We’ll let Orbea introduce this article. “Orca is for professionals, hardmen, hardwomen and dedicated weirdos that have never even consider quitting early.” Think you fit the bill? Read on.
History of the Orbea Orca
Its 2003 and with carbon road bikes really starting to get into their stride, Orbea unveil the Orca (ORbea and CArbon, see it?!) Distinct tube shapes, standout graphics and with new carbon technology to match, the bike is a hit. Throw in an association with the now defunct Euskaltel-Euskadi professional cycling team and the Orca started to earn a solid fan base.
The tenth anniversary edition of the Orbea Orca. This model was launched at the 2013 Tour de France.
Of course, it’s not 2003 anymore - 23c tyres, caliper brakes, 11-23 cassettes are no longer de rigeur. Today, Orbea offers the Orca with caliper or disc brakes and the Orca Aero, again available with caliper or disc brakes.
Across each of those four categories there are a dizzying number of build options and colour variants to choose from. So many in fact that that even the harshest design or component critic should find something to suit.
Not convinced? Orbea’s MyO programme enables you to design a completely custom Orca, right down to the exact paint colour combinations!
To save confusing matters, the rest of this article focuses on the standard Orca, rather than the Orca Aero.
The Orbea Orca Frame
The Orbea Orca sits very much on the race side of the road bike fence. If you’re looking for something on the other side, a bike which is designed for endurance riding, you’ll be more suited to Orbea’s other road platform, the Avant.
If you want to learn more about the differences between race and endurance road bikes, have a read of our road bikes buyer’s guide.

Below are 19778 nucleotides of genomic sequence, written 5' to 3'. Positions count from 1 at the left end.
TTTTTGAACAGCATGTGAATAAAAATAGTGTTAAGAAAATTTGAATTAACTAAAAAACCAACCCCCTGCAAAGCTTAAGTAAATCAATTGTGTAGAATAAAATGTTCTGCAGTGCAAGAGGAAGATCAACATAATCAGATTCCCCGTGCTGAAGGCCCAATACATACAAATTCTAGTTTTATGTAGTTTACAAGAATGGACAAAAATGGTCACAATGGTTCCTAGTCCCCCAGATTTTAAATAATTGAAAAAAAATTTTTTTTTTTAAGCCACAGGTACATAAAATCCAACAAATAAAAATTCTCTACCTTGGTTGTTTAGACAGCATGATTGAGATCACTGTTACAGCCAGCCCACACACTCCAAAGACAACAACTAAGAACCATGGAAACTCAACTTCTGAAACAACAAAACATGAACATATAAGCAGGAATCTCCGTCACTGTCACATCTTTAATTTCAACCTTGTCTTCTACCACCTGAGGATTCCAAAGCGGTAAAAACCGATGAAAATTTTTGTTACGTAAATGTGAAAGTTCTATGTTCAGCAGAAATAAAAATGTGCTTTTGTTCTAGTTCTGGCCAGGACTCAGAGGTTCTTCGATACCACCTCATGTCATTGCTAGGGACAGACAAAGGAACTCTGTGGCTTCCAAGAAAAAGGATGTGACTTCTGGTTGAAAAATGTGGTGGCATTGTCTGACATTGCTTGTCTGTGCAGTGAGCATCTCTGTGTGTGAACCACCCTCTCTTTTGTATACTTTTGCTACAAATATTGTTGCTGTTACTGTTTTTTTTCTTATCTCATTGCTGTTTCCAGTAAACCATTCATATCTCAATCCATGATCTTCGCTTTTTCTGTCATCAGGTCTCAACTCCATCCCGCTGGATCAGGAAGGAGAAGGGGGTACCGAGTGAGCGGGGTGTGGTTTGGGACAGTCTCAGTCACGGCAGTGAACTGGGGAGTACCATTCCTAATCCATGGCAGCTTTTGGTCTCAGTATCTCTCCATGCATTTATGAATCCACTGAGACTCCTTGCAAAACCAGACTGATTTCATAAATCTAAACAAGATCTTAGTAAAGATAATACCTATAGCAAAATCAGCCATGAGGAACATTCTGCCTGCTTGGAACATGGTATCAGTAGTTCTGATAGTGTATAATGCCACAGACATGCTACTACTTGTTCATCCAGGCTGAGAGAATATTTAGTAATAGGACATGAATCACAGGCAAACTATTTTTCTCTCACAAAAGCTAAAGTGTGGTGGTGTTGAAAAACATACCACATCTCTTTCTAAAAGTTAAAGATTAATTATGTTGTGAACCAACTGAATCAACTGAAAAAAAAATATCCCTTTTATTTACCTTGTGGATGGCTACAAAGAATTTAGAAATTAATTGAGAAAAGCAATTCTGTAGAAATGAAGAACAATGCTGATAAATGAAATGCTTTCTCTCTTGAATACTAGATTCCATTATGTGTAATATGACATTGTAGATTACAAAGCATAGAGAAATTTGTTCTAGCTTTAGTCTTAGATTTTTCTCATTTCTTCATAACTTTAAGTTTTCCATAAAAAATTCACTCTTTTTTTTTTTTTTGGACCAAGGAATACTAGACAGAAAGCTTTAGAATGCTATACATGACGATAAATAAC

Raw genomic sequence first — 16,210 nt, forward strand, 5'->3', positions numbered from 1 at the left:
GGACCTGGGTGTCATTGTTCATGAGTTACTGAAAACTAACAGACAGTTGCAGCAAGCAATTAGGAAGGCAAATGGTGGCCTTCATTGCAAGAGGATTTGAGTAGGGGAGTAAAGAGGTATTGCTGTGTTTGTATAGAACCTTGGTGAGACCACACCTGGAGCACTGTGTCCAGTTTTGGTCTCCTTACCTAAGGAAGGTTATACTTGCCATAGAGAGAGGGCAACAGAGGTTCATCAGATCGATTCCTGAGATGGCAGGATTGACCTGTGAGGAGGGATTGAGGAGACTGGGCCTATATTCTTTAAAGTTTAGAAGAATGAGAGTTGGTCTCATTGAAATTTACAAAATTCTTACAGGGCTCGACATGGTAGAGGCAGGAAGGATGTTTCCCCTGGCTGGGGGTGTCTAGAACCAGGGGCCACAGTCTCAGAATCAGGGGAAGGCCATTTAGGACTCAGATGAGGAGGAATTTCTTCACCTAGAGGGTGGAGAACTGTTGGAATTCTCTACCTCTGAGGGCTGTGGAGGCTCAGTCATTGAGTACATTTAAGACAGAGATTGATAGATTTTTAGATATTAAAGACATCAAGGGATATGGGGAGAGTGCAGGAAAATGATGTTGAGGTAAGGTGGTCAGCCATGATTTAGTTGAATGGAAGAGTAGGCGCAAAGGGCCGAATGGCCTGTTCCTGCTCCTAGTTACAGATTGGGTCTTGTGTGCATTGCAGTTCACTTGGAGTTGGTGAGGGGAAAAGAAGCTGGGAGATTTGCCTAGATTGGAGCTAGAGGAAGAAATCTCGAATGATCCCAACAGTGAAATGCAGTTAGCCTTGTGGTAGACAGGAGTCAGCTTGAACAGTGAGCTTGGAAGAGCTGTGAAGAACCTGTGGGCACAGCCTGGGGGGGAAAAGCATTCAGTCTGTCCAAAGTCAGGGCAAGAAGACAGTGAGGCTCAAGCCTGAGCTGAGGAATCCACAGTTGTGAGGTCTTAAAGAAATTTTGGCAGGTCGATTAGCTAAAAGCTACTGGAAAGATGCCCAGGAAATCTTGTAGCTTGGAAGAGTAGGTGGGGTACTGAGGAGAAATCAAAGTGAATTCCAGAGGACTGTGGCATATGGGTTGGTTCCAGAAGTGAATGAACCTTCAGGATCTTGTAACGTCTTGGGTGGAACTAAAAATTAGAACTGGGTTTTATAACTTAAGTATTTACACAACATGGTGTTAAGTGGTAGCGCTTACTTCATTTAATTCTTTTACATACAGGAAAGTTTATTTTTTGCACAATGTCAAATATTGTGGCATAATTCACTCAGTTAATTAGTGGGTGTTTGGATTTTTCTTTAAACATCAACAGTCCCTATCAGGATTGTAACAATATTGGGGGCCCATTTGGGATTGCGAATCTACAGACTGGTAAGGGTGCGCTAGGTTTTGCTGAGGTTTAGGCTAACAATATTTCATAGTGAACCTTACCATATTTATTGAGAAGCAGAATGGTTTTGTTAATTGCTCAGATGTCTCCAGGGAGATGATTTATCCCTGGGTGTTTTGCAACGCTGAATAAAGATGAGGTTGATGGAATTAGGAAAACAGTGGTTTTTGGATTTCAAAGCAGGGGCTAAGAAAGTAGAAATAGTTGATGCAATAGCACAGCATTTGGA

Back to Orbea and another quote about the Orca: “there are plenty of great bikes that offer flexibility, a relaxed, neutral position and mellow handling. Orca is not one of them.”
To ensure the bike lives up to this billing, Orbea have thought carefully about the carbon layup of the bike’s frame, paying particular attention to the headtube, downtube and seatstays. Reducing flex in these areas helps transfer every pedal stroke into forward momentum.
Don’t worry, concessions have been paid to ride comfort. The cross section and diameter of the Orca’s top tube and seatstays have been reduced to help quell vibration when riding over rough roads.
In a nod to evolving road bike trends, Orbea have designed the Orca’s forks to perform with wider wheels and tyres. As a wheel spins, the area behind a bike’s fork can experience high and often turbulent air pressures. By spreading the fork legs, the airspace inside the fork blades becomes less chaotic.
Away from all that technical stuff, we particularly like the angular shape that’s created at the back of the headtube and the seamless transition of the bike’s top tube, through the seatpost cluster and down to the seatstays. Oh, and can you see that ‘Ride Fight Win’ on the underside of the downtube? Nice!
The Orbea Orca M20 2019
Pictured throughout this article is the graphite colourway of the Orca M20.
Sneaking under the £2k mark and with a full Shimano Ultegra R8000 groupset and Mavic Aksium wheels, it’s an attractive package.